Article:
Is God in human image made
        No nearer than Kamakura?
-- Rudyard Kipling

I don't know if Kipling ever made the trip to Kamakura to gaze upon the
Great Buddha, but his poem upon the subject remains, in my opinion, one
of the most perfect evocations ever of 'the Soul of all the East'.
Indeed, I can hardly read it without hearing Tibetan drums and scenting
joss sticks and seeing saffron-clad monks going about their morning

It's a profoundly religious poem, but no less universal or accessible
for that; in fact, I would call it, rather, a wonderful exaltation of
humanism and a call for gentleness and  understanding. The philosophy
may not be 'deep', but it's certainly very moving.

'The Buddha at Kamakura' should also serve as a rebuttal to those who
continue to view Kipling as a heavy-handed imperialist, a relic of
bygone colonial days. It's true he sings the praises of the British
Empire (more specifically, of the soldiers and scribes who built that
Empire), but he is also more tolerant, more honourable, and above all,
more _universal_ than many of his contemporaries and latter-day critics.
And he had a rare gift of words - his verse, whether the Cockney slang
of Tommy Atkins or the pulsing rhythms of the Jungle Book or the archaic
patternings of today's poem, is always vibrant and alive, and it sticks
in the memory.

On a personal note: I made the pilgrimage to the Daibutsu (the Great
Buddha) at Kamakura last weekend, and I must say it's a truly
awe-inspiring spectacle. For one thing, it's _big_ - it towers over the
hordes of tourists that infest the place. And it's incredibly,
incredibly beautiful - the expression on the Buddha's face is serene,
calm,  compassionate, wise... ineffable. The statue is in the open (the
wooden structure that housed it was washed away in a tsunami, many
hundreds of years ago) (which in itself is a sobering thought), and it
sits in quiet repose through wind and rain, sun and shade. Sitting zazen
in the temple grounds really brought the power of today's poem home to


[History Lesson]

Kamakura was the capital of Japan in the 13th and 14th centuries. It was
chosen because it was easy to defend, with densely-wooded hills on three
sides and the sea on the fourth. The first Shogun of the Kamakura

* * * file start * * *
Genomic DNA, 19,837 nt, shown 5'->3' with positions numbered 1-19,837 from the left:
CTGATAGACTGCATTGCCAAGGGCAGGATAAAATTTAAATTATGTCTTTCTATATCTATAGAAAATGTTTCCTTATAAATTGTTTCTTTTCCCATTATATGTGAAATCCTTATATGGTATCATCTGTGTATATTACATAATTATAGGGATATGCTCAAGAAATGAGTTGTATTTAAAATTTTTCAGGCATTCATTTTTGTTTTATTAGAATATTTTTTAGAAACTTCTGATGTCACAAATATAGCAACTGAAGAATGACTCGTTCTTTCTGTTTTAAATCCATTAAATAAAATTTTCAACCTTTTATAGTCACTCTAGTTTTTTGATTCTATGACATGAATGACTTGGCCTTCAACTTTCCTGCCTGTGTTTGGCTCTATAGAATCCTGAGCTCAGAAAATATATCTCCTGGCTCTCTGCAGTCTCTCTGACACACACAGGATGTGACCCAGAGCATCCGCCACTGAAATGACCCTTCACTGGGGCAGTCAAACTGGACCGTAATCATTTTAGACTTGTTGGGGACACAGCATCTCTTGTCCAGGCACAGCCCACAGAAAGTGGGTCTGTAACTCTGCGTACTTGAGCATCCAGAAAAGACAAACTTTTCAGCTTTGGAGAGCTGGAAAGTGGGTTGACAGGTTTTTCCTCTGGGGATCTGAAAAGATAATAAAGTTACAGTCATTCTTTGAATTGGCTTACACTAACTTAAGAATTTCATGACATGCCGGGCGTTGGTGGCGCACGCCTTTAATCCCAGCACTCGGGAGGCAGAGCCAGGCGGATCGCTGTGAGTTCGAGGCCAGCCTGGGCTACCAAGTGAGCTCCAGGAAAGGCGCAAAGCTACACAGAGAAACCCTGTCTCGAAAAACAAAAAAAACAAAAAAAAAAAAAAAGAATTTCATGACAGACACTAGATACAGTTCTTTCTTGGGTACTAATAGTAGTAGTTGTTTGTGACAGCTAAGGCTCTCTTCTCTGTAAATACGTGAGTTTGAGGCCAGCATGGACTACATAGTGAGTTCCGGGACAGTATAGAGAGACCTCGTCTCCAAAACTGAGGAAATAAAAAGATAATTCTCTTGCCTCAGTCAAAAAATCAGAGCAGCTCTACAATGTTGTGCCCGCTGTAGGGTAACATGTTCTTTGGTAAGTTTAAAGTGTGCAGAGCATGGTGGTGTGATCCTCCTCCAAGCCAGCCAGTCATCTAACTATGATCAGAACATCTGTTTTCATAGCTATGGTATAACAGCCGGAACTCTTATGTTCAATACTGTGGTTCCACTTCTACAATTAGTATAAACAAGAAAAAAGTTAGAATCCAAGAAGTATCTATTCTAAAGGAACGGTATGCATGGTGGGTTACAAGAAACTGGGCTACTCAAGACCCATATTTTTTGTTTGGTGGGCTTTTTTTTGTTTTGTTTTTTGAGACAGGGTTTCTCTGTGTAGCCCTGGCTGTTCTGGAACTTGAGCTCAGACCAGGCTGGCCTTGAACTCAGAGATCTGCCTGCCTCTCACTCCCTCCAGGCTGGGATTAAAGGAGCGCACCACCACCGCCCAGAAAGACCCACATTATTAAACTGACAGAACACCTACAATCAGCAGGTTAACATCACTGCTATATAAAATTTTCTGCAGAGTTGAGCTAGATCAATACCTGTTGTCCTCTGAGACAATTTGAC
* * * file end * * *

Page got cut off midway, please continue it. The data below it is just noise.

period, Yoritomo Minamoto, died and both of his sons were assassinated;
power then passed to the Hojo clan (to which one of his wives belonged).
The construction of the Great Buddha was started at the behest of this
wife; it was completed around 1250. The statue itself is hollow and made
of bronze; it's 44 feet high and perfectly proportioned. In addition to
the Daibutsu, Kamakura has literally dozens of  small shrines and
temples; in that sense, it's like a smaller version of Japan's other
ancient capital, Kyoto.

The Kamakura period ended in 1333, when the Emperor's troops
successfully laid seige to it. No less than 800 warriors of the Hojo and
allied clans committed seppuku (ritual suicide) in the precincts of the
Engakuji temple. Yes, Japan had a very bloody feudal history.

[Tidbit #1]

'The Voyage of Captain John Saris to Japan, 1613' includes the following

The Countrey betwixt Surnunga [ed. 'Suruga', a province of Japan] and
Edoo [ed. 'Edo', the old name for Tokyo] is well inhabited. We saw many
Fotoquise [ed 'Hotoke-san'?, translates to 'Our Lord Buddha'] or Temples
as we passed, and amongst others one Image of especiall note, called
Dabis [ed. 'Daibutsu', or 'Great Buddha'], made of Copper, being hollow
within, but of very substantiall thicknesse. It was in height, as wee
ghessed, from the ground about one and twentie or two and twentie foot,
in the likeness of a man kneeling upon the ground, with his buttockes
resting on his heeles [ed. This is not accurate], his arms of wondefull
largeness, and the whole body proportionable. He is fashioned wearing of
a Gowne. This Image is much reverenced by Travellers as they passe
        -- filched from the Web, [broken link]

[Tidbit #2]


Stranger, whosoever thou art and whatsoever be thy creed, when thou
enterest this sanctuary remember thou treadest upon ground hallowed by
the worship of ages. This is the Temple of the Buddha and the Gate of
the Eternal, and should therefore be entered with reverence.



The Narrow Way is a reference to Christianity; contrast the 'Eight-fold
Path' of Buddhism and the 'Middle Way' of Confucianism. Tophet is, I
presume, a place, but I don't know where. Maya was Gautama's mother.
Ananda is the faithful chela (disciple) who features in many tales of
the Buddha. A Bodhisat (Bodhisattva) is a soul who reaches enlightenment
and then devotes his/her life  to helping others do the same. 'htee' is
not a typo; it's in italics in the original. I don't know what it refers
to (as always, pointers appreciated). The Shwe-Dagon pagoda is in Burma.
'Om mane padme hum' is a meditation chant. Brahmans are the hereditary
Hindu priestly caste. Benaras is the holy city of Varanasi, at the
junction of the Ganges and the Yamuna. Buddh-gaya is the spot at which
Gautama attained enlightenment and became the Buddha.